Some of the twists were pretty funny, while others were just so in tune with how these characters act. The more I read this series, the more it feels like just another adventure for this crew. I’m looking forward to the next issue, which may wrap up this plot (or not).

This review was originally written for Word of the Nerd, but has been ported over to Quirky Cat’s Fat Stacks now that the site has shut down.

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Review: House of Slaughter Vol. 1

Series: House of Slaughter
Writer: James Tynion IV, Tate Brombal
Artist: Chris Shehan
Colorist: Miquel Muerto
Letterer: Andworld Designs
Publisher: Boom! Studios

So, House of Slaughter Vol. 1 has been out for a hot minute now, yet I’m just getting around to reading it now. Why?! Why did I wait so long? I adore Something Is Killing the Children, and I’ve read snippets of House of Slaughter – so I knew this would be good.

Before I move on – neither the main series nor the spin-off are for the faint of heart. There are literal monsters in this world; yes, they eat children. The series does not pull punches, so consider yourself warned.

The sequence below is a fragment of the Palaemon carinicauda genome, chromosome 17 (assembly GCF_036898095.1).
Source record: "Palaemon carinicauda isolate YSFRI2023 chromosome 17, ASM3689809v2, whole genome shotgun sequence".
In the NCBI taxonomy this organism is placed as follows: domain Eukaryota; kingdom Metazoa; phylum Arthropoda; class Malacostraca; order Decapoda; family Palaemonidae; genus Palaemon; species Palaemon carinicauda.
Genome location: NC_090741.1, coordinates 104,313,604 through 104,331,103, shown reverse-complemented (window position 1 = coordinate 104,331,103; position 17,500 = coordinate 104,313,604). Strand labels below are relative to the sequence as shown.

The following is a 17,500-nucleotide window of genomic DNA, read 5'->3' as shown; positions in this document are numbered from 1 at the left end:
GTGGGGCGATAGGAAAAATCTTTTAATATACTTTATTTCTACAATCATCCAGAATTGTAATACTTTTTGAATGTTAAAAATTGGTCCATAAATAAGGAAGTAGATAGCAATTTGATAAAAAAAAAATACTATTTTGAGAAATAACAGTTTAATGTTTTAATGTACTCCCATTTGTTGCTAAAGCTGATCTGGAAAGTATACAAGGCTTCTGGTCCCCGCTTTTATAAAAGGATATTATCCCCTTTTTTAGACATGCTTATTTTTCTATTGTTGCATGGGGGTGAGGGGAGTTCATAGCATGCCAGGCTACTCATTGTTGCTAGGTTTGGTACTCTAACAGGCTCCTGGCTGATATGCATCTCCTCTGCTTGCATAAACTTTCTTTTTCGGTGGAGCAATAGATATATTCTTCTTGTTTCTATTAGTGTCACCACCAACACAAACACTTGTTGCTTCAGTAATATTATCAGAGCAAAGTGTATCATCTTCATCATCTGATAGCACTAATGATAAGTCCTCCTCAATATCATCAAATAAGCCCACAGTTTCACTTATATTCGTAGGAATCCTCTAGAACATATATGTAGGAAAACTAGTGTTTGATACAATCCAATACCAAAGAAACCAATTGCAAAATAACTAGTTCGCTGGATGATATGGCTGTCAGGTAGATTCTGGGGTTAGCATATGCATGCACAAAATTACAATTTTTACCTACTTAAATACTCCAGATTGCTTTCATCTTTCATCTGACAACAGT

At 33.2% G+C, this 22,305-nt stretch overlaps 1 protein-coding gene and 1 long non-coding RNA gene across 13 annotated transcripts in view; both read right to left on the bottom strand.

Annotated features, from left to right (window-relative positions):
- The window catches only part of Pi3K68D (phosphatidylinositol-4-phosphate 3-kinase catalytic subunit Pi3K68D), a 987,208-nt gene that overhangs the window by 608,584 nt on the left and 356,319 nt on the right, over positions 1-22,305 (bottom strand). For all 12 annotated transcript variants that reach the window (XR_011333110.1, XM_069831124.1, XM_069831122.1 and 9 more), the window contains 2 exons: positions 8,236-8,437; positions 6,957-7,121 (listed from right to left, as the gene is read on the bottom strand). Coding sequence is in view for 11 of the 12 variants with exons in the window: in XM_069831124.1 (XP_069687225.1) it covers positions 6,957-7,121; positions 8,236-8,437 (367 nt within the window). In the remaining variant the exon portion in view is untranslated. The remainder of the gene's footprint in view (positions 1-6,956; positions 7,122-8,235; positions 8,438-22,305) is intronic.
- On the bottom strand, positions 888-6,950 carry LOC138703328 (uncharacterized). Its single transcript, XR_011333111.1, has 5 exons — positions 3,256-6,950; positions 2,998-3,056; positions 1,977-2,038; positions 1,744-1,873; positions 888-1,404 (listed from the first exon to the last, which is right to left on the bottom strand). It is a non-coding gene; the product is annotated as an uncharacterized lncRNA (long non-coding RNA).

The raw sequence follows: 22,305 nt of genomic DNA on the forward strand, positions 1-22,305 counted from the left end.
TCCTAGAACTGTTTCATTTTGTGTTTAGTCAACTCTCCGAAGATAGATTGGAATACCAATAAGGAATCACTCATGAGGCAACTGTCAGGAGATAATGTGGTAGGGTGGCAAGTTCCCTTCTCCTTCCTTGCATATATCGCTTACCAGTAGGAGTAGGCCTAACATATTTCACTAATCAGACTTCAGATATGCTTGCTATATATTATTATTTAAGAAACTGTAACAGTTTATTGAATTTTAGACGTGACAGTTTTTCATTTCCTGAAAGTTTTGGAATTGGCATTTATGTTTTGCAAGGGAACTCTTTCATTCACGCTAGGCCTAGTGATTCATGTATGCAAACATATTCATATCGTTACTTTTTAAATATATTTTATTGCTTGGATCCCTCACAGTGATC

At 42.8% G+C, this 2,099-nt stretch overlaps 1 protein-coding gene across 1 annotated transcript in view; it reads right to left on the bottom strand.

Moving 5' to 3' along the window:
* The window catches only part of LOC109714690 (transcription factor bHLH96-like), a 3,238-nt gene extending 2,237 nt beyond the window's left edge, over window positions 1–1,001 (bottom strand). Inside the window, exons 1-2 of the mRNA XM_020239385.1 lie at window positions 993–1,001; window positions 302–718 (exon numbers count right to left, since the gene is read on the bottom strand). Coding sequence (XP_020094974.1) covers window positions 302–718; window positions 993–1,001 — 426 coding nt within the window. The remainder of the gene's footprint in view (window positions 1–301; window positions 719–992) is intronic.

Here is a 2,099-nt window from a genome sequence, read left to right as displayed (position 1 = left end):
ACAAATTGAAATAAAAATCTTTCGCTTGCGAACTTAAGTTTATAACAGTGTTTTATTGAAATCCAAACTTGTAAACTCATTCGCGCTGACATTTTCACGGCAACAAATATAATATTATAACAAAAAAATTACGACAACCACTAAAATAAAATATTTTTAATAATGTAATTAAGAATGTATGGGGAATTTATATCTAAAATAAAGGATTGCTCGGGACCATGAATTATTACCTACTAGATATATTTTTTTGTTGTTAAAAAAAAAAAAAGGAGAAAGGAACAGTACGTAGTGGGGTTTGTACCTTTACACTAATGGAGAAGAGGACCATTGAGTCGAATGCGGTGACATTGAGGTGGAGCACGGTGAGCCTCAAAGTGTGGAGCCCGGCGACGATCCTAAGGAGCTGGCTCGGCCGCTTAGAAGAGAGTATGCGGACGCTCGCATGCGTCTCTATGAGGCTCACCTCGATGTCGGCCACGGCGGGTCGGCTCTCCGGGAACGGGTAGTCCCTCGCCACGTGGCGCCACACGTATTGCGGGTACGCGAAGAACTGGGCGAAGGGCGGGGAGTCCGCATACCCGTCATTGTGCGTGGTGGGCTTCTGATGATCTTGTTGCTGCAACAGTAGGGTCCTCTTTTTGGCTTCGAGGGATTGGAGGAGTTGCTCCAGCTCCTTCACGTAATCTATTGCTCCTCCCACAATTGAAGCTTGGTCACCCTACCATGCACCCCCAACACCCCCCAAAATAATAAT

House of Slaughter Vol. 1 is set before the events of Something Is Killing the Children. Something that is immediately clear, as Erica is still a little girl during all this. I wasn’t expecting the story to step back into time – but it works. It’s also worth noting that while Erica is present, she is not the primary perspective of this tale. That honor goes to Aaron, her adoptive brother (you may recognize him from the main series).


Wow. I knew House of Slaughter Vol. 1 would hit hard, but I don’t think I was prepared for how hard it would hit. I wasn’t the biggest fan of Aaron’s during Something Is Killing the Children, but James Tynion IV and Tata Brombal quickly turned him into a likable character here.

The truth is, I now like him a little too much. I’m desperately looking for ways where the future of his story may change. And that’s probably not the best thing for my heart, now is it? Hope can be a brutal thing when reading a horror series.

The ‘mysterious boy’ introduced in this volume had much to do with why I like Aaron more, as did his overall backstory. They did a great job of reminding us how much people can change over time – especially when they have trauma.

All I can say is that I NEED to dive into the second volume asap. That faint little hope is flaring strong, so I need to see where this leads.